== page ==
Jennifer Tennican, Independent Filmmaker From Jackson

Feb 2, 2015
Jennifer Tennican
saferoads.org

Wyoming ranks among the worst states for auto safety laws. That’s according to a new report from the Advocates for Highway and Auto Safety.

Eight other states were rated as red in the report, which means they have less than half of the organization’s recommended laws like mandatory seatbelt enforcement and required helmet use for all motorcyclists.

Bunky Loucks is a Representative from Casper and says he sees no need for state laws to change.

Album Preview: Screen Door Porch, 'Modern Settler'

Feb 2, 2015
Stephen Williams

Screen Door Porch delivers a Wyoming-grown fusion of soulful Americana, Roots-Rock and Country-Blues that has been likened to “Gillian Welch meets The Band, with Ryan Adams and Bonnie Raitt hanging out backstage” (605 Magazine). The core female/male singer-songwriter pair of Seadar Rose & Aaron Davis offer rustic harmonies, a diverse mix of acoustic & electric instrumentation, and “a sort of Lennon/McCartney arrangement and get it right every time” (Americana UK).

Wyoming Lawmakers Spar With Obama On Middle Class Agenda

Republicans now control the gavels on Capitol Hill, but last week they were given a stark reminder of how limited their power is here in the nation’s capital when President Obama delivered his State of the Union address where he touted recent economic gains.

Zach Montes

Last November, President Obama announced a major executive action on immigration—a plan that would offer temporary legal status and deportation relief to millions of immigrants who live in the country without documents. That’s big news for residents of Jackson. In the past few decades, the town’s Latino immigrant population has skyrocketed from basically zero—to about 30 percent of the community. As Wyoming Public Radio’s Aaron Schrank reports, these changes to immigration law could bring new opportunities to Jackson’s working class immigrants—and the employers who hire them.

Senate Energy GOP

A bill sponsored by Wyoming Senator John Barrasso that would speed up processing of applications to export natural gas internationally/to international markets is making its way through Congress.

Flickr Creative Commons, User Ron Cogswell

Republicans now control the gavels on Capitol Hill, but last week they were given a stark reminder of how limited their power is here in the nation’s capital when President Obama delivered his State of the Union address where he touted recent economic gains.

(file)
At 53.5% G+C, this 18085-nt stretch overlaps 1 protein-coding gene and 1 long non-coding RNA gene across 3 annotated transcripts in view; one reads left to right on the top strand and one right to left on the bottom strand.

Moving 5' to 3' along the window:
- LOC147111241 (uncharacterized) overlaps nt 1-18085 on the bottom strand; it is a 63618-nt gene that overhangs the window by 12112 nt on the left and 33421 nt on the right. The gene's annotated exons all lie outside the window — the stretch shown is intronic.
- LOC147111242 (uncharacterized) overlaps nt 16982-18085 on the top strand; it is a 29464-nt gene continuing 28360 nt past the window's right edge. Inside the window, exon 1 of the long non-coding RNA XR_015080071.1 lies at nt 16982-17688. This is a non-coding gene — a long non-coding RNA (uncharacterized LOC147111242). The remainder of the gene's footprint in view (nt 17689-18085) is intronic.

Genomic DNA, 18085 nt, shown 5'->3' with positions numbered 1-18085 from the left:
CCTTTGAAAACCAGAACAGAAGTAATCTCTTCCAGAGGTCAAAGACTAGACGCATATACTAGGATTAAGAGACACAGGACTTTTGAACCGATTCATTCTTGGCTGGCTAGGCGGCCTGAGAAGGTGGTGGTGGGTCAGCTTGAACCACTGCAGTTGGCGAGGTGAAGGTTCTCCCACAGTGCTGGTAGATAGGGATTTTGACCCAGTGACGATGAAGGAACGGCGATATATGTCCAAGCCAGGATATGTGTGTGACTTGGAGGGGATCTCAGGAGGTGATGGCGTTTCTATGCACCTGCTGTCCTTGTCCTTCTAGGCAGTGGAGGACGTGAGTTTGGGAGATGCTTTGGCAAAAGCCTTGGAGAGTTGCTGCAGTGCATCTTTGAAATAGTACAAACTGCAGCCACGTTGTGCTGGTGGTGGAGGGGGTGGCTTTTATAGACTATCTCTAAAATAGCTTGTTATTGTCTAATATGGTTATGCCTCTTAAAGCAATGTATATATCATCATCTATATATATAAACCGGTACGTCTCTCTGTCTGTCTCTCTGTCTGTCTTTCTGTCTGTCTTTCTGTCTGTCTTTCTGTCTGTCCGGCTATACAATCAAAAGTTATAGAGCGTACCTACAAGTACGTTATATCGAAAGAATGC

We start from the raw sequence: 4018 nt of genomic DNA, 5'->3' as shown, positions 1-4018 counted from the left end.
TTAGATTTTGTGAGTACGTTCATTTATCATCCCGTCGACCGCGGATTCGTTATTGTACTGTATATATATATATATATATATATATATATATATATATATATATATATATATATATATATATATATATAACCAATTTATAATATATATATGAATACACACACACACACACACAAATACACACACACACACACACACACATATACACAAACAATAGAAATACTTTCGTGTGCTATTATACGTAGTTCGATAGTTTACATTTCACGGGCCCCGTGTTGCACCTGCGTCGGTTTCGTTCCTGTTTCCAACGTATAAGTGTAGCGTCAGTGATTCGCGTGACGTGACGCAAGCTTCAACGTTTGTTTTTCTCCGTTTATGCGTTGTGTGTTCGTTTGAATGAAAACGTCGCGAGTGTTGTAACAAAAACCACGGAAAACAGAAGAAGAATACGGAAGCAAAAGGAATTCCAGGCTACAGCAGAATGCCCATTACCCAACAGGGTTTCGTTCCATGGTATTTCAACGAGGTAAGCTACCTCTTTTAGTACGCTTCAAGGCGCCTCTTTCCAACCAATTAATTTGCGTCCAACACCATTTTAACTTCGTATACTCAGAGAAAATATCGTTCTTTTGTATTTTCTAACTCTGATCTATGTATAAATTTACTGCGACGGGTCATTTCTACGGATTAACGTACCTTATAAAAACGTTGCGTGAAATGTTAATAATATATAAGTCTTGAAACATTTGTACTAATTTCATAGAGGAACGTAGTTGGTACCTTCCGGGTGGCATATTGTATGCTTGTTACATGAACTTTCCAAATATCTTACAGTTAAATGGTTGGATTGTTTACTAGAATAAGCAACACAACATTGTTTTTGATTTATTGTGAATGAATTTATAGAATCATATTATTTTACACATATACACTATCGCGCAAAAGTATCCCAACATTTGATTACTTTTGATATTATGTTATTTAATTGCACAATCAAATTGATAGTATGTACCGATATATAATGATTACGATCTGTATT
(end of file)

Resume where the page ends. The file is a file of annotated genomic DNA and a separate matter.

"So the verdict is clear. Middle class economics works," Obama said. "Expanding opportunity works. And these policies will continue to work as long as politics don’t get in the way. We can’t slow down businesses or put our economy at risk with government shutdowns or fiscal showdowns."

Stephanie Joyce

 

A hundred years after it embroiled the Harding administration in scandal, the government has sold Wyoming’s Teapot Dome oilfield to a private company.

Teapot Dome was set aside by Congress in 1915 as a strategic petroleum reserve for the Navy, but in the 1920s, Interior Secretary Albert Fall secretly sold parts of the field to private oil companies in exchange for bribes, earning the dubious distinction of being the first Cabinet-level official to be jailed for corruption. In the decades since, the oilfield has mostly been used for government testing.

Bob Beck / Wyoming Public Media

The State Senate has started debate on legislation that expands Medicaid to more people in the state. The bill is based on the SHARE plan that was developed by the State Department of Health. It provides health care services to participants who pay into the program like typical health insurance. 

The Senate rejected a plan by Casper Republican Charles Scott to require Health Savings Accounts. Bill Sponsor Michael Von Flatern of Gillette says he supports an amendment that requires the expansion be paid for mostly with federal money.

Pages